Action centers around Andromache’s enslavement to Neoptolemus, murderer of her son by Hector. Andromache and Neoptolemus subsequently have a son whom Neoptolemus’ barren Spartan wife, Hermione, threatens to kill. Menelaus, Hermione’s father, lures Andromache from the altar of Thetis, where she has sought sanctuary, only to arrest and condemn her and her son to death. By implication, all Spartans practice sophistry and teachery.
Peleus, grandfather of Neoptolemus, enters to defend Neoptolemus’ interests. Old and frail as he is, he frightens Spartan Menelaus away with harsh words and threats of violence. Spartans are also cowards.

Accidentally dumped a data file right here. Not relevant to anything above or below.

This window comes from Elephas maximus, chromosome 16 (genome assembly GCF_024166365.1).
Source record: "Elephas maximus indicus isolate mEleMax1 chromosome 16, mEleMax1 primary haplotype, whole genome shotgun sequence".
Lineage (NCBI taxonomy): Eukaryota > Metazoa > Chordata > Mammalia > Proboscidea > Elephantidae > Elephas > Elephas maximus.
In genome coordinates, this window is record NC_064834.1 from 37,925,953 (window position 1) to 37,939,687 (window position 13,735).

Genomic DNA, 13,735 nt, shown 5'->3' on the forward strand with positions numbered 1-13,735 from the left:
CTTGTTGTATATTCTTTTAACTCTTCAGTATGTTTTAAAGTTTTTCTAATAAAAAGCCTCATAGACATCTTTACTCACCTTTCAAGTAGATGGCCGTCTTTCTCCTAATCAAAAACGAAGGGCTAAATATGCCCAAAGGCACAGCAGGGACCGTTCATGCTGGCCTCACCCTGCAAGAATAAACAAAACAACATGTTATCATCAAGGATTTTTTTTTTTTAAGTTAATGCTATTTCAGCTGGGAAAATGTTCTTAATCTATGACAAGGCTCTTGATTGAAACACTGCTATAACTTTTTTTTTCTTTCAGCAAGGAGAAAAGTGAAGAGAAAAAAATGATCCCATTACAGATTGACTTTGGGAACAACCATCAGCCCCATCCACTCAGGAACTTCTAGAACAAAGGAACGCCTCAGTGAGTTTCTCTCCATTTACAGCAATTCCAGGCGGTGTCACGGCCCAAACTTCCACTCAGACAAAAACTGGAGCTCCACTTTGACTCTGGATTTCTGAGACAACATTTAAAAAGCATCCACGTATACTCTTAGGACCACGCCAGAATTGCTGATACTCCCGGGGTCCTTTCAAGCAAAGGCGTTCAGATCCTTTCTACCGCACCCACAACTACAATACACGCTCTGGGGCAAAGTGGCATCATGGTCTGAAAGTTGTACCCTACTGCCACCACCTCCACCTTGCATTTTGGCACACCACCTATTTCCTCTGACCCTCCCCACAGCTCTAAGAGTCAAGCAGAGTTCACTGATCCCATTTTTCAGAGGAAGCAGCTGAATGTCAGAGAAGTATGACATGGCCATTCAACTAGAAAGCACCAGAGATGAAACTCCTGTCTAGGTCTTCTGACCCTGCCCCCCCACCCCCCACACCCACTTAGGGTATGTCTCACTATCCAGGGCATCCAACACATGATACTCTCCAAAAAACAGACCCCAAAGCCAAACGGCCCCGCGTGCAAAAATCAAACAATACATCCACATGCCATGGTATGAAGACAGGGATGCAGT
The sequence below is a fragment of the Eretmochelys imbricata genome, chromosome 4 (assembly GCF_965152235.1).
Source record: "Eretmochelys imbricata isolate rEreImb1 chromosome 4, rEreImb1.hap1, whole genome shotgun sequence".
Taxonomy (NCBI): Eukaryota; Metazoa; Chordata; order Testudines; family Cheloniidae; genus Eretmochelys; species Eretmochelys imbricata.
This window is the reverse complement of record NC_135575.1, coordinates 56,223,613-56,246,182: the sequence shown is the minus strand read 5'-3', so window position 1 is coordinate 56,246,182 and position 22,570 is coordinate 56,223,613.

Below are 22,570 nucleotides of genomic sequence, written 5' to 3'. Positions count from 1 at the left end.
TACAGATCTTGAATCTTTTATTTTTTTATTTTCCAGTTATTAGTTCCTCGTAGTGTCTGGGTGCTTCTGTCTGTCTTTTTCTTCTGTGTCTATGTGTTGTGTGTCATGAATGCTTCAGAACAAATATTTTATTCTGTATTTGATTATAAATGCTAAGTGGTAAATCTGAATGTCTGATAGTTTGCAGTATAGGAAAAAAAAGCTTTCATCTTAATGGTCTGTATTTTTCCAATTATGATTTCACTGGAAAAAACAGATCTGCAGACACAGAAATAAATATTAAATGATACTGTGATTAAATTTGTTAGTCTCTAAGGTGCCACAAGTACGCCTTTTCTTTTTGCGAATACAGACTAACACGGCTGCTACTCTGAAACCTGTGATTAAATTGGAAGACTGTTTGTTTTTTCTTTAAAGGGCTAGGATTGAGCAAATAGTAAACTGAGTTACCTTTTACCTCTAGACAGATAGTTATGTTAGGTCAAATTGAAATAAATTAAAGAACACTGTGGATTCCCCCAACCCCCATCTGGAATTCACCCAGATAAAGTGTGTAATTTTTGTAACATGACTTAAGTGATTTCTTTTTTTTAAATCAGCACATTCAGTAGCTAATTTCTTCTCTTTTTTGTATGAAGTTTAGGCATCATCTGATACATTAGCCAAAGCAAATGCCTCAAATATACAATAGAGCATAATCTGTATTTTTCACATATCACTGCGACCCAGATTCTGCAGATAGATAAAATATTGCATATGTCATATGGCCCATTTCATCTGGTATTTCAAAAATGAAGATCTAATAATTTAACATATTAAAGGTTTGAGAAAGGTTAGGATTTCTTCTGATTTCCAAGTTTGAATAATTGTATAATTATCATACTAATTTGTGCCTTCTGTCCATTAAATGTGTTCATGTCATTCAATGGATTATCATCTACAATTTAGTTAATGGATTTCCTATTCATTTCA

Hermione threatens suicide when deserted by her father but is stayed by Orestes, who confides his plot to have Neoptolemus murdered while the young man is in Delphi at Apollo’s sanctuary. This is sacrilege, though Neoptolemus himself is at Delphi to make amends for having cursed the god for allowing his father, Achilles, to die at Troy.
Peleus discovers the plot only after Neoptolemus’ death, but Thetis, his goddess-wife, appears to console him. Thetis will see to it that Peleus himself will die soon. Then they both can journey to Elysium, paradise of heroes, and watch the ghost of their son Achilles at its warrior’s play.
Clearly this is not a tragedy, and critics have offered varied and sometimes farfetched interpretations of the play. Friction between northern and southern...
(The entire section is 516 words.)